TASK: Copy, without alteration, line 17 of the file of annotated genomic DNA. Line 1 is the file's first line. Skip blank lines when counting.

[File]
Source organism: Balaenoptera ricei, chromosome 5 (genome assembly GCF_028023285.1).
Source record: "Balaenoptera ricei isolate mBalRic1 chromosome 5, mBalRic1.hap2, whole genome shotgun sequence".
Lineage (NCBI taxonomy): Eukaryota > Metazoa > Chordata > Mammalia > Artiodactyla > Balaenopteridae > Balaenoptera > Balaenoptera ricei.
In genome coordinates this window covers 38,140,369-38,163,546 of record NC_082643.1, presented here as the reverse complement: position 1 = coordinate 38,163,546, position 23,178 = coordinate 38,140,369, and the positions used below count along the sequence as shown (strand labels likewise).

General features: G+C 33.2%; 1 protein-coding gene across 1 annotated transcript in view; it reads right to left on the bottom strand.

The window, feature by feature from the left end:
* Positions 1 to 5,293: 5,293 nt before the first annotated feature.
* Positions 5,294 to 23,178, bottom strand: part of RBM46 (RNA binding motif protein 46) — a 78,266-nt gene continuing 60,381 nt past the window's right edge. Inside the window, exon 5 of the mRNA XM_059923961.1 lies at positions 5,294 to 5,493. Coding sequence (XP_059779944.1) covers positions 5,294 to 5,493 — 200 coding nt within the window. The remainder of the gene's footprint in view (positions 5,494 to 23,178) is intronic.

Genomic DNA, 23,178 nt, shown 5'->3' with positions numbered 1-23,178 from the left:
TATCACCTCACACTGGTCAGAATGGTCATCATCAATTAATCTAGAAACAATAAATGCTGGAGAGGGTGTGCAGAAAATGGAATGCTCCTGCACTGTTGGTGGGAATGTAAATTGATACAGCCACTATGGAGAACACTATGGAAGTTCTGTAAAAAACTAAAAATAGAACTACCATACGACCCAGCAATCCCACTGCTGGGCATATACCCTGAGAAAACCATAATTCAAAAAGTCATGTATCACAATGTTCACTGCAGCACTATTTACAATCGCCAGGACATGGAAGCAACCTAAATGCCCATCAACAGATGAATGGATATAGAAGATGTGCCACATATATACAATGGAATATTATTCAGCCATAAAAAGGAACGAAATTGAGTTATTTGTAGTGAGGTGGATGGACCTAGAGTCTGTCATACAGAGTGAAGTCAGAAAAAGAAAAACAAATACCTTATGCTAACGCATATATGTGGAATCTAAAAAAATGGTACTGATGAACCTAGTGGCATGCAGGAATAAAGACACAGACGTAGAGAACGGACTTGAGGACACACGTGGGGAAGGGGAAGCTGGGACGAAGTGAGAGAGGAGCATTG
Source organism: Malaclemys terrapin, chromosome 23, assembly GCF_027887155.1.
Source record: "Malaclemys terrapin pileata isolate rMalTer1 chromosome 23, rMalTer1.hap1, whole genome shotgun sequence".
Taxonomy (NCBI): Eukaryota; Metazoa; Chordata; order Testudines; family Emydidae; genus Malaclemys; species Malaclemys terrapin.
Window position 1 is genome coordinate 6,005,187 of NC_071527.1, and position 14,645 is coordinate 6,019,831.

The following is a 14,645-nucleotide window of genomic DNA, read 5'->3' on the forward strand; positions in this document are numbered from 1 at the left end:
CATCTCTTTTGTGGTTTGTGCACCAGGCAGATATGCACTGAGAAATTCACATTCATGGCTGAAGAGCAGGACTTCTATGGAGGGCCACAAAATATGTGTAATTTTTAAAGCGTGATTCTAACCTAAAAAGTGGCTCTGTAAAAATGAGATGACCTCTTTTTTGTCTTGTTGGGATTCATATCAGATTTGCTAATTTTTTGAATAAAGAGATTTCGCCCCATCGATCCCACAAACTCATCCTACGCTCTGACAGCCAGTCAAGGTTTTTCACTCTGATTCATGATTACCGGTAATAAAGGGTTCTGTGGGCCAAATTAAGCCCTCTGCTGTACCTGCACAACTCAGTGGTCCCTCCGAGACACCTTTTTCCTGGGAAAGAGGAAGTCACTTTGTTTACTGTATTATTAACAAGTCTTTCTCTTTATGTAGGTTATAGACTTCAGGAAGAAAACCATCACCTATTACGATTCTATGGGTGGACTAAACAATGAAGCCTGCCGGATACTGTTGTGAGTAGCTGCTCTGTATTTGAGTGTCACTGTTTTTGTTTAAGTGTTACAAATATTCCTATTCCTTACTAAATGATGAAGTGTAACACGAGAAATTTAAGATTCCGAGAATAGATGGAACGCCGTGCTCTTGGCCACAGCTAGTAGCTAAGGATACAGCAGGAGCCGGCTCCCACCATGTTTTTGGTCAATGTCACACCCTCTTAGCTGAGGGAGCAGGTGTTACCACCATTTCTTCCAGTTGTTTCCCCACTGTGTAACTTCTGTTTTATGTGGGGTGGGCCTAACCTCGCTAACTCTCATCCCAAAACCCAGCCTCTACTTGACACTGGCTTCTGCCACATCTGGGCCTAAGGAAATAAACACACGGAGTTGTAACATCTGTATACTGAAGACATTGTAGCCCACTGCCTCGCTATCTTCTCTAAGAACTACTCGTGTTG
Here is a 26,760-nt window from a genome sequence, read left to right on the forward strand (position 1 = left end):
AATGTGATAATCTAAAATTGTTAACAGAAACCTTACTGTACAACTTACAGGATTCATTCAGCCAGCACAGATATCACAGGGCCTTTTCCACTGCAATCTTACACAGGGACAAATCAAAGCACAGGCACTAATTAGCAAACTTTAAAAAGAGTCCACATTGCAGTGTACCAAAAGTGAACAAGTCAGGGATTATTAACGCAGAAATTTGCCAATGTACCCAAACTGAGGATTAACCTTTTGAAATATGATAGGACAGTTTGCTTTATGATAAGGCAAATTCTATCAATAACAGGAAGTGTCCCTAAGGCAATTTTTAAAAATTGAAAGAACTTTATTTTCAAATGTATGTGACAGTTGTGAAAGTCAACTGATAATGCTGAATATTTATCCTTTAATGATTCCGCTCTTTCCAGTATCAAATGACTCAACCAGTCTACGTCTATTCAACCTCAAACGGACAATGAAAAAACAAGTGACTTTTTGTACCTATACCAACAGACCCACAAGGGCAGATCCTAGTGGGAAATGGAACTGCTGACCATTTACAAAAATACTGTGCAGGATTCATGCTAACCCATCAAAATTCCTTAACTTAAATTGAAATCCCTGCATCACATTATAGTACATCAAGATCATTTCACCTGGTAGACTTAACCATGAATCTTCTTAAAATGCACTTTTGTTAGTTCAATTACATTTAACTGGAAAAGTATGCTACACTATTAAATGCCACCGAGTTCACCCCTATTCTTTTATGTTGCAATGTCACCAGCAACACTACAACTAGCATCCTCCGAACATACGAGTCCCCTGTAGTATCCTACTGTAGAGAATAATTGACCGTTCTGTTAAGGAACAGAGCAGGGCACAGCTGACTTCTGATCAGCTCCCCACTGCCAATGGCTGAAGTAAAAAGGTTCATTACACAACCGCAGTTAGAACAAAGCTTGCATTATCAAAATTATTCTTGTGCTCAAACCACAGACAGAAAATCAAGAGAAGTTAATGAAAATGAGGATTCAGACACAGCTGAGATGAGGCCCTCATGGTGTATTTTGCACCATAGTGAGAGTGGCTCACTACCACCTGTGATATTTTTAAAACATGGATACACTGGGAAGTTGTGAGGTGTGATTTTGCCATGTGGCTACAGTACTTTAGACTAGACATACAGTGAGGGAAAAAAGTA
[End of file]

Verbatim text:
Here is a 26,760-nt window from a genome sequence, read left to right on the forward strand (position 1 = left end):